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Tim Parks on Why Translation Matters in The New York Review of Books

jasperjohns-flagsJasper Johns, Three Flags, 1958

In 2010, renowned author and Archipelago translator Tim Parks offered an exceptional insight into the practice of translation, its thanklessness when done well, and why it matters for fiction writing all over the world, not just in America.

…it would be futile to seek to establish how much we should be praising the author and how much the translator: the author wrote a fine story, which inspired the translator to make a fine translation. Of my own translations, I should say that I was always happy when the author got the praise and I escaped mention; it’s self-evident that only a good translation makes it possible for the reviewer to praise the author.

(“America First?”, NYRB July 15, 2010)

Coming off of the American Independence Day, Parks’s article is a thought-provoking and compelling article about the cross-cultural literary conversations that translation makes possible among some of today’s greatest writers, and how American’s are isolating themselves, intellectually.


The whole article, “America First?” is available for New York Review of Books subscribers, here.


[See also: Tim Parks’s translations of Antonio Tabucchi, The Flying Creatures of Fra Angelico & The Woman of Porto Pim]


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BOOK CURRENTS: Tanpinar & the Istanbul protests

Image Courtesy of Thanassis Stavrakis/Associated Press 

To launch BOOK CURRENTS, a series of posts that looks at current events through international literature, we asked one of our interns, Scott Beauchamp, to use one of our books to briefly reflect on some of the political unrest that’s happening in the world. He chose Ahmet Hamdi Tanpinar’s A Mind at Peace:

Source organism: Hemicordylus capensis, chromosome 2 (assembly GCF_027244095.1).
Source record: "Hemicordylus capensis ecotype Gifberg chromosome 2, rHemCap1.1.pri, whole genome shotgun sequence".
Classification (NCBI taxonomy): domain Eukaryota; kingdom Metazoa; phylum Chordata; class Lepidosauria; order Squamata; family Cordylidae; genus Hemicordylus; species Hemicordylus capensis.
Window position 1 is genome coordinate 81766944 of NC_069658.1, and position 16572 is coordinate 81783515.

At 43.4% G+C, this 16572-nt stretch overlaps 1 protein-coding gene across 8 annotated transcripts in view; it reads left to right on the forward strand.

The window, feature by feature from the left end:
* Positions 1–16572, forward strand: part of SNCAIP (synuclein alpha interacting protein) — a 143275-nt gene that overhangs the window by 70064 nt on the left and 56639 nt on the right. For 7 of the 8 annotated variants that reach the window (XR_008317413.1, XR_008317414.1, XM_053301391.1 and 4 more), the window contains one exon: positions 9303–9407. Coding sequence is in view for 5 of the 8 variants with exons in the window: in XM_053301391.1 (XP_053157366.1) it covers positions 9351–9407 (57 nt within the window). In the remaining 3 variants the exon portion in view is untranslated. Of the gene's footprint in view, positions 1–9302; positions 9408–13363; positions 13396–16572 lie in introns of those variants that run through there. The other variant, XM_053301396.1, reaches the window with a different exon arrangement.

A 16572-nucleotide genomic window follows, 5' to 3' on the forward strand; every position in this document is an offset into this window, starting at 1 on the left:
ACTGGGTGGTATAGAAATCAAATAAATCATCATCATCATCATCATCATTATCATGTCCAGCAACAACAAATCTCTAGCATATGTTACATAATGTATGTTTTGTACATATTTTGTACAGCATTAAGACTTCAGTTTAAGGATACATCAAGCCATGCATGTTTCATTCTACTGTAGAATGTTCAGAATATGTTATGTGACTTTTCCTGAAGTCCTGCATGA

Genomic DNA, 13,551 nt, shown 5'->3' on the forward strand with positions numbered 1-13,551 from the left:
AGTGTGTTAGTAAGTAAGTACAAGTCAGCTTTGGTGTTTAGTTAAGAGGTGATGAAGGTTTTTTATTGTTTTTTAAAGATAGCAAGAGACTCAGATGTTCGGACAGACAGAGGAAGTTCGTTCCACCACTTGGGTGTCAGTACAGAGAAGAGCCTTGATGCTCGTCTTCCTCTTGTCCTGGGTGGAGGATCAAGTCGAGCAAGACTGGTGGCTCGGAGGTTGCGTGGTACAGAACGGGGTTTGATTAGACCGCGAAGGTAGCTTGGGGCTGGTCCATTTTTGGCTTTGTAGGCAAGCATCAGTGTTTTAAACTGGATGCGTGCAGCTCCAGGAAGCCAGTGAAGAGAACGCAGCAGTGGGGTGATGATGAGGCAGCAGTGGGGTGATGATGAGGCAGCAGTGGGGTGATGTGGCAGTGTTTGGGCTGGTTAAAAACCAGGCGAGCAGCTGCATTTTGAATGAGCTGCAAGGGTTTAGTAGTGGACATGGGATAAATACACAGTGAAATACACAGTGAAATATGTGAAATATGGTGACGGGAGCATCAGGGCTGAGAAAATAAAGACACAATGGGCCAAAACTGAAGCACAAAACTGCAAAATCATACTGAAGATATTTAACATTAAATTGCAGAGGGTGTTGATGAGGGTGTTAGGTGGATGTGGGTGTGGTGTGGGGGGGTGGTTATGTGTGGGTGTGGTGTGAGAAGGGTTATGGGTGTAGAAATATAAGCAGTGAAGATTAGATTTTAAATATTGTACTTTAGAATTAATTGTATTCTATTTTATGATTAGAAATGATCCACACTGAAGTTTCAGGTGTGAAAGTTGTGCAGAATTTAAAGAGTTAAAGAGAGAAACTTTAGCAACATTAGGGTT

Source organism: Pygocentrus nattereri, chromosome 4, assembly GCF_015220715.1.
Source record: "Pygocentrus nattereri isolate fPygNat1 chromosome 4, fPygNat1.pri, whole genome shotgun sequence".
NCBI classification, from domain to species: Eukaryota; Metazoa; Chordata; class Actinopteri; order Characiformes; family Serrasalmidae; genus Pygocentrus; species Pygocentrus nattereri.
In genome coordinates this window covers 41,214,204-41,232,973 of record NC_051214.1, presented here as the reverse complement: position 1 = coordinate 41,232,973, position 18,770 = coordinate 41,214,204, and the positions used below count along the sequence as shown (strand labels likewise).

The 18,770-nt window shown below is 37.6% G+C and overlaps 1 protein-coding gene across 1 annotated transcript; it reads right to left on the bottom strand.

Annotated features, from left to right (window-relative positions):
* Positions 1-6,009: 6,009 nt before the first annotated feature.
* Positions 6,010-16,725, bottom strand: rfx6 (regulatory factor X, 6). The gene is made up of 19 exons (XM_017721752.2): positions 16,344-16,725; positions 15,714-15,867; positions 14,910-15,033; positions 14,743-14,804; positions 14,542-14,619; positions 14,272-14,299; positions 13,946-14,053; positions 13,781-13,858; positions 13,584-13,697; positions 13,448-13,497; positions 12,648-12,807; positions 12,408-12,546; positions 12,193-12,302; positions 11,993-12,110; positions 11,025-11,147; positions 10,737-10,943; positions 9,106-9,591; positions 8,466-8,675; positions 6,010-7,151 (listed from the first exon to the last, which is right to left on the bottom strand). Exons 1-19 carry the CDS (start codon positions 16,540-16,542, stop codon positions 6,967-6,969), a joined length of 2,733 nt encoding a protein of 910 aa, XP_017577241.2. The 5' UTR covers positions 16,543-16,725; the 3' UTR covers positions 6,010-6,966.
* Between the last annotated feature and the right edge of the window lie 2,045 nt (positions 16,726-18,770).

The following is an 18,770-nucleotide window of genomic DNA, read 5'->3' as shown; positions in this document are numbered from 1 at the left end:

The connection between literature and current events isn’t always obvious. Sometimes, like in the case of The Great Gatsby, we only realize the social importance of a work in retrospect – with time and circumstance giving us enough perspective to understand what a book might mean politically or socially. In other cases, works are so very personal (or sometimes, in the opposite direction, mythical) that they seem to come from a world where newspapers don’t even exist.


Usually though, great works simultaneously comment on both our shared experiences as well as those of the individual, enriching and deepening our understanding of each. A Mind At Peace, by Ahmet Hamdi Tanpinar, for instance, is a wonderful example of a work that does just that. It’s a love story, a lyrical ode to Istanbul, and a novel of ideas – and it expresses itself in a voice both intimate and social. It shows us, not only what it was like to live in Turkey during the turbulent years of radical Kamalist political and social change – but also how people existed in the aftermath of those changes.


One is reminded of those radical historical changes as the protests that began in Taksim square continue to strengthen and spread through Istanbul and other Turkish cities. It originally began as a protest to keep public green space from being turned into a mall, but has since grown diffuse. Changing from a bid by citizens to assert local control over their community, it has become a nebulous and multifaceted articulation of a much larger concern – how Turkey will remain both modern and itself at the same time. This is the very issue, in fact, that Tanpinar writes about.


It’s something that’s worth remembering, as we read headlines of protests in Turkey and elsewhere around the world – how important literature is to our understanding of what’s happening now. It’s much more than just “News that stays news”, as the famous saying goes. It’s about connecting emotional depth with cultural knowledge in such a way that we’ll be able to acknowledge the limitations of our understanding, and at the same time desire to understand more.


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New Website!


It’s here!

Welcome to our brand-new, snazzy website. For months, we’ve been quietly updating, and today, we finally launch!

Check out some of the new features:

To celebrate our website launch on this auspicious summer day, we’re giving away 20 copies of My Struggle: Book One, each in a lovely, minimalist Archipelago tote bag! 


To get a copy, comment on this blog post and tell us what you’re reading this summer. The first 20 comments on this post will get a free copy of My Struggle and a tote!


Make sure to check out our Twitter feed for similar opportunities!

We’ll be updating the blog daily, so check back frequently.


Happy reading, everyone.


The Archipelago Team